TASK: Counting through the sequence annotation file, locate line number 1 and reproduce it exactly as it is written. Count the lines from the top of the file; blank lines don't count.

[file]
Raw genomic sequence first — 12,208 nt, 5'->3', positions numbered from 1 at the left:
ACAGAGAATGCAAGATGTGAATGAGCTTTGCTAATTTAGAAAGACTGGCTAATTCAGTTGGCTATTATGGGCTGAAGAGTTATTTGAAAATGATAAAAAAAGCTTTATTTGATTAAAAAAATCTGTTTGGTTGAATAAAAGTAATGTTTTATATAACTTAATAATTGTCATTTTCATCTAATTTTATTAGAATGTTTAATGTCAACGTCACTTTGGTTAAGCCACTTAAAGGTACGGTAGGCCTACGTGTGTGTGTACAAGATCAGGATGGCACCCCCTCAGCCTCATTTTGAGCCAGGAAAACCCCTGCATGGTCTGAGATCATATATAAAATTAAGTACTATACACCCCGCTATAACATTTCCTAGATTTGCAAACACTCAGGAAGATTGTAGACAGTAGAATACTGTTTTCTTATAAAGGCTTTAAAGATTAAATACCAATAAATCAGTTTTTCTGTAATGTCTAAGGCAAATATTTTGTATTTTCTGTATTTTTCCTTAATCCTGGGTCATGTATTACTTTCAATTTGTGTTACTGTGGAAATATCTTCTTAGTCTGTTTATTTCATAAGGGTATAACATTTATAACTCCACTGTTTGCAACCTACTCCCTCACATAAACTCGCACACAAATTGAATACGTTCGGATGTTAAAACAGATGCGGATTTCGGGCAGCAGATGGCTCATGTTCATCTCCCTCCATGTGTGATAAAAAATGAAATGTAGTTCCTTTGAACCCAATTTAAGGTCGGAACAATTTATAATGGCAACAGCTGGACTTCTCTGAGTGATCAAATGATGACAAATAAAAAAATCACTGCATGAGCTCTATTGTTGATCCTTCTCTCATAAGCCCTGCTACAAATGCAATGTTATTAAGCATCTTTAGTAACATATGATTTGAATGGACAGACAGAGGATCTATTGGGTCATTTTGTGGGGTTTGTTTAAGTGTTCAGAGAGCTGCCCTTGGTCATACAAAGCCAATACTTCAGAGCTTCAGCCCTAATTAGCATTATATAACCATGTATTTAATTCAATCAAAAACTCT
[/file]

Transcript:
Raw genomic sequence first — 12,208 nt, 5'->3', positions numbered from 1 at the left: